Speed becomes the most important benefit that you get out of it. The second is cost. Costs are not the easiest to manage with an agency’s marketing P&l.
7. How would you define ideal content?
As a consumer consuming content, first and foremost, I should enjoy it. I'll give you an example. Say, I have been thinking about laser hair reduction for the last year. But I have not been able to make up my mind. If I keep seeing my ecosystem deliver video pieces that show people talking through their experiences, I’ll be able to make up my mind, a lot quicker. Or in the direction, the brand wants to push me in.
If the content is relevant to me, answers my questions, leaves an impact on me, and is served to me on a platform I enjoy, it makes me engage with it. That is an ideal piece of content for me.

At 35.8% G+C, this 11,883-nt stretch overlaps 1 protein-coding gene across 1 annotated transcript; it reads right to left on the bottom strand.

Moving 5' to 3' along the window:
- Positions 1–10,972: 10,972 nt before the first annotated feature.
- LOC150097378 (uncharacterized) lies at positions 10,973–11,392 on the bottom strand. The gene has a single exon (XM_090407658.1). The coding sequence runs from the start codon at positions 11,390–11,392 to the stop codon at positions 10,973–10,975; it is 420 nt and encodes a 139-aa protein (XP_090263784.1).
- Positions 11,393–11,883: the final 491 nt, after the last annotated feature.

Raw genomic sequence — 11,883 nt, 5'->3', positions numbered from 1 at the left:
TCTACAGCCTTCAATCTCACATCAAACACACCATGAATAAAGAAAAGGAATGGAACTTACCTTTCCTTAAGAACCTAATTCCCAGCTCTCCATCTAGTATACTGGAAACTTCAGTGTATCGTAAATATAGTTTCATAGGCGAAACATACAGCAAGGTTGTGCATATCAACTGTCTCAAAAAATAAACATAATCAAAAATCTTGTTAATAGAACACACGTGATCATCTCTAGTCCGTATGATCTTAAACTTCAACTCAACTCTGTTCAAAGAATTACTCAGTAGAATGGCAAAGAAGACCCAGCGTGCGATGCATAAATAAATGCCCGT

8. What would your ideal content marketing stack look like?
My ideal stack would be 60% driven by human intervention, and 40% by technology, as I believe there’s a lot of work being done today which can be enabled by technology. I would keep a creative, thinking brain but I would automate making adaptations of the content.